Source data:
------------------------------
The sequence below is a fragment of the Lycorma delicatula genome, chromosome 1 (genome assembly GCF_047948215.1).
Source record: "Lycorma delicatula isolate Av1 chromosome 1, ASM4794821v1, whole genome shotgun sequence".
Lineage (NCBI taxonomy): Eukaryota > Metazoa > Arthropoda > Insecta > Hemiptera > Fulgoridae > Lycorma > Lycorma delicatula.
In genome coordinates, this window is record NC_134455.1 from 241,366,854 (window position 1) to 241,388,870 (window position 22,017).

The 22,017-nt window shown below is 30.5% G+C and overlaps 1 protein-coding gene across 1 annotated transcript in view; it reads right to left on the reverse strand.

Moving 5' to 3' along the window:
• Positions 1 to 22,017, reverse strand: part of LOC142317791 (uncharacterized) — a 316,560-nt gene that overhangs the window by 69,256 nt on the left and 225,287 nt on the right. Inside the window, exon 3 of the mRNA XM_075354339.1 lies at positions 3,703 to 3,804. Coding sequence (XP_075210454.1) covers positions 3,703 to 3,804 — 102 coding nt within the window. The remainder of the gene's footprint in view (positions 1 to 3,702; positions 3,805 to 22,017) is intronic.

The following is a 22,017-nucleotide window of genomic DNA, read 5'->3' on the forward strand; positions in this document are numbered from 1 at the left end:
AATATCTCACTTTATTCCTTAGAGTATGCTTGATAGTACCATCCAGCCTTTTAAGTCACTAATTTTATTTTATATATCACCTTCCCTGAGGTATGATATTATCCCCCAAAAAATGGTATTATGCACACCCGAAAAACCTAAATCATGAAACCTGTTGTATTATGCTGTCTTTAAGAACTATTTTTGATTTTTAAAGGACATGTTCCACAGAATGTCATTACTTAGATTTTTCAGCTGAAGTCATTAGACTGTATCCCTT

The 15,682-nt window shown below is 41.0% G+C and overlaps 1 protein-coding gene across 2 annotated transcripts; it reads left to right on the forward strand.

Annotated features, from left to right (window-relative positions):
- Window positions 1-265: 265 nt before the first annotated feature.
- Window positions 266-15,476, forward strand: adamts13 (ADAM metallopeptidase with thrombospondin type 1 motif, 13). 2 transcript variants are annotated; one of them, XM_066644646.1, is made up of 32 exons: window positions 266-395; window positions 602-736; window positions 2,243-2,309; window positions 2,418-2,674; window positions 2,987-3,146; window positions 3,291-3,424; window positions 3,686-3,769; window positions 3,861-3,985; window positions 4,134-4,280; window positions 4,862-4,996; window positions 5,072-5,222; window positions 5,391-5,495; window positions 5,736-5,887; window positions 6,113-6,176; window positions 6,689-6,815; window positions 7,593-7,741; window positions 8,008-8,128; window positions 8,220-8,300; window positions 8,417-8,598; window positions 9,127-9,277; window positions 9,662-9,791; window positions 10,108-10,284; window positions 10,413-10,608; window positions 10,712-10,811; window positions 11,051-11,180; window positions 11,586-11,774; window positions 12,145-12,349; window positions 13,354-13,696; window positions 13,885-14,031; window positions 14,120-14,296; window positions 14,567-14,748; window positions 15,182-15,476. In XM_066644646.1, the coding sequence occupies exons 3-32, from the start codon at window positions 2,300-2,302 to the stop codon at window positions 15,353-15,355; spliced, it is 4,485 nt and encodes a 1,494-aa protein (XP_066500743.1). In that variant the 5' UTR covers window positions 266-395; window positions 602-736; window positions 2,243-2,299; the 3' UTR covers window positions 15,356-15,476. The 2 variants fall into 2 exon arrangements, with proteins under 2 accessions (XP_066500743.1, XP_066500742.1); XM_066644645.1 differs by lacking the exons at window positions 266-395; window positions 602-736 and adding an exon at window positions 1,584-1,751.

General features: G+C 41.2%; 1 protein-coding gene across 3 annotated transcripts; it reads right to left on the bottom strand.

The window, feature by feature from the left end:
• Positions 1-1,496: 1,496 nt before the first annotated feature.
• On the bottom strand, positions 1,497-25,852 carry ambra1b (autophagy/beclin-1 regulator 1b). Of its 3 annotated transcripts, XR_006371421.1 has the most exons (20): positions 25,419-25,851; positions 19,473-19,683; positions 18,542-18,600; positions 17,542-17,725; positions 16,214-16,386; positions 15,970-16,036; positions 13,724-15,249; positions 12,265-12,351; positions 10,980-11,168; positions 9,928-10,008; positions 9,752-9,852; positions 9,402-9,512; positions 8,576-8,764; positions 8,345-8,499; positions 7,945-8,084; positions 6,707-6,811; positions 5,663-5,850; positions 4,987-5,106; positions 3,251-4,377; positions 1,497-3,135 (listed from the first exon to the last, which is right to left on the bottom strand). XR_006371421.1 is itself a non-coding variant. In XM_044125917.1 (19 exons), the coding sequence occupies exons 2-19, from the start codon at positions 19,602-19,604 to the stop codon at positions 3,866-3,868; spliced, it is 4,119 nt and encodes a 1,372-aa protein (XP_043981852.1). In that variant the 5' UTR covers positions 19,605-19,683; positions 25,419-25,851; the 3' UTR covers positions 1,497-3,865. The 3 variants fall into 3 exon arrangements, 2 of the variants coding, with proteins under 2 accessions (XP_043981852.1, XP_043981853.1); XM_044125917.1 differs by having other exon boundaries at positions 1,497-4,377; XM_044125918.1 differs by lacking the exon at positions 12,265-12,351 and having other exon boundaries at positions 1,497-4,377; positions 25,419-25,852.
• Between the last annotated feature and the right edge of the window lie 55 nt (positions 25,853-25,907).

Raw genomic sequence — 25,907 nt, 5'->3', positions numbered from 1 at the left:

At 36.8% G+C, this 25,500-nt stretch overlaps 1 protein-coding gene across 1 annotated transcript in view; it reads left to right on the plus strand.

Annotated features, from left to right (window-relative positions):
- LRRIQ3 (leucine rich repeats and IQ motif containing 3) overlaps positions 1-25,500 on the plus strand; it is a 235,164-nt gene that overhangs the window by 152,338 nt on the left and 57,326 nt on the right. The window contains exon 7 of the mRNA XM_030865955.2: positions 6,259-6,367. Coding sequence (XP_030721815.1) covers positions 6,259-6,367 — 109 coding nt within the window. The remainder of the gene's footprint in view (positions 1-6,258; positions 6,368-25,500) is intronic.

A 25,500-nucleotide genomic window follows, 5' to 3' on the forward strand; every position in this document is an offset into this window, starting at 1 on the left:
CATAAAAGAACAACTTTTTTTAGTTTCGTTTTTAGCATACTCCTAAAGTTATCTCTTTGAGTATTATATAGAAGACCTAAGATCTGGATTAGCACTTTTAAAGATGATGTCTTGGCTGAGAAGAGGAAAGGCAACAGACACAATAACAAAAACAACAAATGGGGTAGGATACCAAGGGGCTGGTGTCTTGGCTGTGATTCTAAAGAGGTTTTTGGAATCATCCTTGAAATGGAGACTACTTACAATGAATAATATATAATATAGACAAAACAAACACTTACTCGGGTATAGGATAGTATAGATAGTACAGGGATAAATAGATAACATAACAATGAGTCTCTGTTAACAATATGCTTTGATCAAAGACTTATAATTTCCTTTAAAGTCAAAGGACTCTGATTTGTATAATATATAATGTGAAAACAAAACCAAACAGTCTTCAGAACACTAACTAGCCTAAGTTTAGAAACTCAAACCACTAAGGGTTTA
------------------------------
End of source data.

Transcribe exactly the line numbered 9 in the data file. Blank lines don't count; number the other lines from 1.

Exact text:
AATATCTCACTTTATTCCTTAGAGTATGCTTGATAGTACCATCCAGCCTTTTAAGTCACTAATTTTATTTTATATATCACCTTCCCTGAGGTATGATATTATCCCCCAAAAAATGGTATTATGCACACCCGAAAAACCTAAATCATGAAACCTGTTGTATTATGCTGTCTTTAAGAACTATTTTTGATTTTTAAAGGACATGTTCCACAGAATGTCATTACTTAGATTTTTCAGCTGAAGTCATTAGACTGTATCCCTT